Sony Just Bought The Rights To This 80-Year-Old Woman's First Feature Film

Photo: Michael Buckner/Variety/REX/Shutterstock.
On September 12, Eleanor Coppola watched the premiere of her first feature film at the Toronto International Film Festival. This week, Sony Pictures Classics announced that it bought the rights to the film, Paris Can Wait, Variety reports. Selling a first feature film — starring Alec Baldwin and Diane Lane — is exciting for anybody. But Eleanor Coppola is not anyone: She's an 80-year-old woman who's spent her life supporting the filmmaker dreams of everybody else in her Hollywood-centric family — including Francis Ford Coppola (The Godfather) and daughter Sofia Coppola (The Bling Ring, Lost In Translation).
Although Coppola has directed several documentaries — including the revered Hearts of Darkness: A Filmmaker’s Apocalypse, about the making of her husband's movie Apocalypse Now!Paris Can Wait is a creation all her own. After decades playing the role of wife and mother, Coppola decided to write and direct the semi-autobiographical movie, loosely based on a life-changing trip she took to France. "I'm this housewife who suddenly decided she's going to write a film and actually direct it," Coppola told The Hollywood Reporter of her debut narrative feature. "I grew up in the '40s and '50s, and a woman's role was to support her husband and make a nice home for him," she continued. "I was frustrated that I didn't have much time to pursue my interests."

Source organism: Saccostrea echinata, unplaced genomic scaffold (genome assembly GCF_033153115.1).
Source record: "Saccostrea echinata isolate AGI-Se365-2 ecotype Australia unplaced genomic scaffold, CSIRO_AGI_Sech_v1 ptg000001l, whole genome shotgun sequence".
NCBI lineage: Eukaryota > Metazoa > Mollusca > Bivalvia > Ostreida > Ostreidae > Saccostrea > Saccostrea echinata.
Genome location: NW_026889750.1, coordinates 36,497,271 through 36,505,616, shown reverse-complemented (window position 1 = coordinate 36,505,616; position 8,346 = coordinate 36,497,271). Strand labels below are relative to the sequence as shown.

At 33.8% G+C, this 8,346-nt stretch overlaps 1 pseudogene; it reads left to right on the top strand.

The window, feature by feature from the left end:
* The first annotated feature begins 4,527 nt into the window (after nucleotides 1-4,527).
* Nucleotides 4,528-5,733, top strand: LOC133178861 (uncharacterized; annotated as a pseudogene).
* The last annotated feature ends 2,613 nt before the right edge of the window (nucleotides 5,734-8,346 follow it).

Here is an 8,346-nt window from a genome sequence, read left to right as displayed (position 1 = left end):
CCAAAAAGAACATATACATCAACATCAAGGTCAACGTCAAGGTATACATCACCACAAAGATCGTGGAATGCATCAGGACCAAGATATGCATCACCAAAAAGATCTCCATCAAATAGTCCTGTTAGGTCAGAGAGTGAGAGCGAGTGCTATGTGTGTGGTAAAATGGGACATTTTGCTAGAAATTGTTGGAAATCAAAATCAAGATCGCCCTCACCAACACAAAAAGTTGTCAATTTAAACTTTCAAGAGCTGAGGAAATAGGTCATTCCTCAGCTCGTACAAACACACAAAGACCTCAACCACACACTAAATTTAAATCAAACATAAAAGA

Coppola wants young women today to remember how lucky many of us are to be able to pursue the careers and lives we desire. "My daughter and her generation, and generations after that, they take for granted that they're going to do whatever is their calling," she explained to THR. "There's not going to be a question of their role or if they have to give it up because they're a wife and a mother." And she's right. Today, the question isn't "if" for most women when it comes to having a family and a career. But with issues like a lack of paid maternity leave, the wage gap, and the cost of child care, we're definitely still figuring out the "how."

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